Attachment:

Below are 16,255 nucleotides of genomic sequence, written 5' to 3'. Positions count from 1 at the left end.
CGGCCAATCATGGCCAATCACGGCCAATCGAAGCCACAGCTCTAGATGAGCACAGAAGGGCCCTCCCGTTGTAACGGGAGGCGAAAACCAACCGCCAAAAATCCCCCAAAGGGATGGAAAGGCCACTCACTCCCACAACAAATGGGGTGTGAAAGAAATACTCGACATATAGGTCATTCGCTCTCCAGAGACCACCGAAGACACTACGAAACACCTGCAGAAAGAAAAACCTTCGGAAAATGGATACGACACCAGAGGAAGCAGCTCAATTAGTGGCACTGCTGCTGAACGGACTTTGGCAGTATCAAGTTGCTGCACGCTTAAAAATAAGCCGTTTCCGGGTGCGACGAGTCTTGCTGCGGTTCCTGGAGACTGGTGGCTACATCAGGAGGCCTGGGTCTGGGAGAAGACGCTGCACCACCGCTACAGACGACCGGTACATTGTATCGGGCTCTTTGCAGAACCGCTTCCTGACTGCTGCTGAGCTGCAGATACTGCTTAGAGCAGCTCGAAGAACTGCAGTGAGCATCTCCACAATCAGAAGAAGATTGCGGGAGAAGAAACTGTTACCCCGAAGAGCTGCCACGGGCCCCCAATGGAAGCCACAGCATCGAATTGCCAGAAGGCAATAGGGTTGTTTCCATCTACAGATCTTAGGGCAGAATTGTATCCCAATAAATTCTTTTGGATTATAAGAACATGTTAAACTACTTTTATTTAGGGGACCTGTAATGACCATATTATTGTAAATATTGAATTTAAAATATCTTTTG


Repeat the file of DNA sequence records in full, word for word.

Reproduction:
Below are 16,255 nucleotides of genomic sequence, written 5' to 3'. Positions count from 1 at the left end.
CGGCCAATCATGGCCAATCACGGCCAATCGAAGCCACAGCTCTAGATGAGCACAGAAGGGCCCTCCCGTTGTAACGGGAGGCGAAAACCAACCGCCAAAAATCCCCCAAAGGGATGGAAAGGCCACTCACTCCCACAACAAATGGGGTGTGAAAGAAATACTCGACATATAGGTCATTCGCTCTCCAGAGACCACCGAAGACACTACGAAACACCTGCAGAAAGAAAAACCTTCGGAAAATGGATACGACACCAGAGGAAGCAGCTCAATTAGTGGCACTGCTGCTGAACGGACTTTGGCAGTATCAAGTTGCTGCACGCTTAAAAATAAGCCGTTTCCGGGTGCGACGAGTCTTGCTGCGGTTCCTGGAGACTGGTGGCTACATCAGGAGGCCTGGGTCTGGGAGAAGACGCTGCACCACCGCTACAGACGACCGGTACATTGTATCGGGCTCTTTGCAGAACCGCTTCCTGACTGCTGCTGAGCTGCAGATACTGCTTAGAGCAGCTCGAAGAACTGCAGTGAGCATCTCCACAATCAGAAGAAGATTGCGGGAGAAGAAACTGTTACCCCGAAGAGCTGCCACGGGCCCCCAATGGAAGCCACAGCATCGAATTGCCAGAAGGCAATAGGGTTGTTTCCATCTACAGATCTTAGGGCAGAATTGTATCCCAATAAATTCTTTTGGATTATAAGAACATGTTAAACTACTTTTATTTAGGGGACCTGTAATGACCATATTATTGTAAATATTGAATTTAAAATATCTTTTG